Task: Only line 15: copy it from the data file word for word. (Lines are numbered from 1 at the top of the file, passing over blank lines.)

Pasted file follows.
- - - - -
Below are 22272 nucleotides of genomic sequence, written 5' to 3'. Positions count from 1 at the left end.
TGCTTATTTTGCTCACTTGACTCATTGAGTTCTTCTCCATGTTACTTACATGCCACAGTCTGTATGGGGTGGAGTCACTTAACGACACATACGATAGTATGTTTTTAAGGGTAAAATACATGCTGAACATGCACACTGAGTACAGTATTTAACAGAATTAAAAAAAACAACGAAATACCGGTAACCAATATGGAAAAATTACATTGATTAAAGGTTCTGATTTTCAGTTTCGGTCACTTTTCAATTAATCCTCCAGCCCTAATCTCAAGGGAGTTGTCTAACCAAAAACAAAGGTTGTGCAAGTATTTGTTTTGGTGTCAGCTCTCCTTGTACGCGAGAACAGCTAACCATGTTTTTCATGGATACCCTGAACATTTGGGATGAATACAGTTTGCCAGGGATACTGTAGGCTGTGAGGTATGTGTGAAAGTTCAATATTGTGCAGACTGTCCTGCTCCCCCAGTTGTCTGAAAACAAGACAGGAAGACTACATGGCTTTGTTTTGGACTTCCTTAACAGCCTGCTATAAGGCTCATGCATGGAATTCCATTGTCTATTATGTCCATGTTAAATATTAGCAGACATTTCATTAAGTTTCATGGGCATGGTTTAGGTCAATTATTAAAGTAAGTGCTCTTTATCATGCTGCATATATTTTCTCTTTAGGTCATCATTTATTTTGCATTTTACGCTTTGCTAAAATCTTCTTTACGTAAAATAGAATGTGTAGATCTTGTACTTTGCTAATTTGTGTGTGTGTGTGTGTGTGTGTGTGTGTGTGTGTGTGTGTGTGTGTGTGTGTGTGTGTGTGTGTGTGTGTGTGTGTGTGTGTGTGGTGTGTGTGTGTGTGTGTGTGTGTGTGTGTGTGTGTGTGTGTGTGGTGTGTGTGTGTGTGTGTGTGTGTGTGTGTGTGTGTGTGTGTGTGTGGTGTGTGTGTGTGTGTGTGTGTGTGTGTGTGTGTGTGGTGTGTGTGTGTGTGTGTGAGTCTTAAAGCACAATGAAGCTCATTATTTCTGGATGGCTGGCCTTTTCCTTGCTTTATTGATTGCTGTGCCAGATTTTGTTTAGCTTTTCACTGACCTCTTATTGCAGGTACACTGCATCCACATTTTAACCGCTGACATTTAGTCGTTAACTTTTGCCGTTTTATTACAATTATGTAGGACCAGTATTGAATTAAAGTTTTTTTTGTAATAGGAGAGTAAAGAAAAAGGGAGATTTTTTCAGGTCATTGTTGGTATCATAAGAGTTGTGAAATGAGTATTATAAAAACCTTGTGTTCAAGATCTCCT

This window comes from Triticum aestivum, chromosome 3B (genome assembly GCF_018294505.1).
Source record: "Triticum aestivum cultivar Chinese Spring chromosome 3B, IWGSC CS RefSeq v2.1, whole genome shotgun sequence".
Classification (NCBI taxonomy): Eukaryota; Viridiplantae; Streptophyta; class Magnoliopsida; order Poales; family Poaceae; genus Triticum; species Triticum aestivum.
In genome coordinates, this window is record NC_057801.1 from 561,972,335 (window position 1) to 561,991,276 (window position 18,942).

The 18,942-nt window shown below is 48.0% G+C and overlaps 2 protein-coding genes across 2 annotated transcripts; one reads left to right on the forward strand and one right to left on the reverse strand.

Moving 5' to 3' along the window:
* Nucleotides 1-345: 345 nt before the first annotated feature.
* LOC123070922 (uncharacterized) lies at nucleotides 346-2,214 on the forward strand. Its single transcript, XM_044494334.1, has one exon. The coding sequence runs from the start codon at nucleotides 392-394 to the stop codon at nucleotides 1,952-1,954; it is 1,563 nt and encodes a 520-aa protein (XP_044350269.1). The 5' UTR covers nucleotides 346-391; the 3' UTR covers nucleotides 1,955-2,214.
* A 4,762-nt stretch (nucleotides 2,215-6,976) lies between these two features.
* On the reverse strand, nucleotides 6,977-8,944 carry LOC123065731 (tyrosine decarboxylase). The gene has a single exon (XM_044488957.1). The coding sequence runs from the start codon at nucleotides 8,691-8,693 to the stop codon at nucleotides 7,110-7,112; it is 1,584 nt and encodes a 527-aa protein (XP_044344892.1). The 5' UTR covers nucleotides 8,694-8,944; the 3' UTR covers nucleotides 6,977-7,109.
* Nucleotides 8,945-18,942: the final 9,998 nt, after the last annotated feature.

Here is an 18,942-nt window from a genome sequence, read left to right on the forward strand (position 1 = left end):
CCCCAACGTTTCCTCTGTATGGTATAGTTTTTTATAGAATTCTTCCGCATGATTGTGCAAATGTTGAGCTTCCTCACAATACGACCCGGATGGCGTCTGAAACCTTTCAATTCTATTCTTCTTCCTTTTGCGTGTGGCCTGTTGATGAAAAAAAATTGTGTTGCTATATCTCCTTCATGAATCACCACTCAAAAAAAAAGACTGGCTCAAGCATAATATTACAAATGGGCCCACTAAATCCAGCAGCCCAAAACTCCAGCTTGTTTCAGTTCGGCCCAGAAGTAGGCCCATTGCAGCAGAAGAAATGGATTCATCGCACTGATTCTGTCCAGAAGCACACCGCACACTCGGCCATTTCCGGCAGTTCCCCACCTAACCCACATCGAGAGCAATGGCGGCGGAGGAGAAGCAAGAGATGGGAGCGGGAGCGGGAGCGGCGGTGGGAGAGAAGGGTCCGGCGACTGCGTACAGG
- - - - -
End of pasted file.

CCCCAACGTTTCCTCTGTATGGTATAGTTTTTTATAGAATTCTTCCGCATGATTGTGCAAATGTTGAGCTTCCTCACAATACGACCCGGATGGCGTCTGAAACCTTTCAATTCTATTCTTCTTCCTTTTGCGTGTGGCCTGTTGATGAAAAAAAATTGTGTTGCTATATCTCCTTCATGAATCACCACTCAAAAAAAAAGACTGGCTCAAGCATAATATTACAAATGGGCCCACTAAATCCAGCAGCCCAAAACTCCAGCTTGTTTCAGTTCGGCCCAGAAGTAGGCCCATTGCAGCAGAAGAAATGGATTCATCGCACTGATTCTGTCCAGAAGCACACCGCACACTCGGCCATTTCCGGCAGTTCCCCACCTAACCCACATCGAGAGCAATGGCGGCGGAGGAGAAGCAAGAGATGGGAGCGGGAGCGGGAGCGGCGGTGGGAGAGAAGGGTCCGGCGACTGCGTACAGG